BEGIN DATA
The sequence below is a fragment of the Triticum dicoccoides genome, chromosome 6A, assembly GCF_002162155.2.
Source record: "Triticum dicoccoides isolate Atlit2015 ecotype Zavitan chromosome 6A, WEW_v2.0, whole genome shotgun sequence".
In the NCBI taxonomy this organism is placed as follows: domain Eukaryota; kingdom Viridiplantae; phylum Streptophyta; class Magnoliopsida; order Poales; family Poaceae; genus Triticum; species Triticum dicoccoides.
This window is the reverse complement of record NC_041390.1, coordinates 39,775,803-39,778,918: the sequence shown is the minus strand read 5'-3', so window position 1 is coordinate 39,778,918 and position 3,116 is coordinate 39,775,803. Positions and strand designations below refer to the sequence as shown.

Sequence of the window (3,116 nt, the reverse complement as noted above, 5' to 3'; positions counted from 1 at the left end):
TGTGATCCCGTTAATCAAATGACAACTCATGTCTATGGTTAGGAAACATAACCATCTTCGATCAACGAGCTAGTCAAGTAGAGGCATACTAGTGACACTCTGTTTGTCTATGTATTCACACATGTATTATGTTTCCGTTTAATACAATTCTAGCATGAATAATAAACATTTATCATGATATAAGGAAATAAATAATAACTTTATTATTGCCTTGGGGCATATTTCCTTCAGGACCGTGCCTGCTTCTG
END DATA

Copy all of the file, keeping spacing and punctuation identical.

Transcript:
The sequence below is a fragment of the Triticum dicoccoides genome, chromosome 6A, assembly GCF_002162155.2.
Source record: "Triticum dicoccoides isolate Atlit2015 ecotype Zavitan chromosome 6A, WEW_v2.0, whole genome shotgun sequence".
In the NCBI taxonomy this organism is placed as follows: domain Eukaryota; kingdom Viridiplantae; phylum Streptophyta; class Magnoliopsida; order Poales; family Poaceae; genus Triticum; species Triticum dicoccoides.
This window is the reverse complement of record NC_041390.1, coordinates 39,775,803-39,778,918: the sequence shown is the minus strand read 5'-3', so window position 1 is coordinate 39,778,918 and position 3,116 is coordinate 39,775,803. Positions and strand designations below refer to the sequence as shown.

Sequence of the window (3,116 nt, the reverse complement as noted above, 5' to 3'; positions counted from 1 at the left end):
TGTGATCCCGTTAATCAAATGACAACTCATGTCTATGGTTAGGAAACATAACCATCTTCGATCAACGAGCTAGTCAAGTAGAGGCATACTAGTGACACTCTGTTTGTCTATGTATTCACACATGTATTATGTTTCCGTTTAATACAATTCTAGCATGAATAATAAACATTTATCATGATATAAGGAAATAAATAATAACTTTATTATTGCCTTGGGGCATATTTCCTTCAGGACCGTGCCTGCTTCTG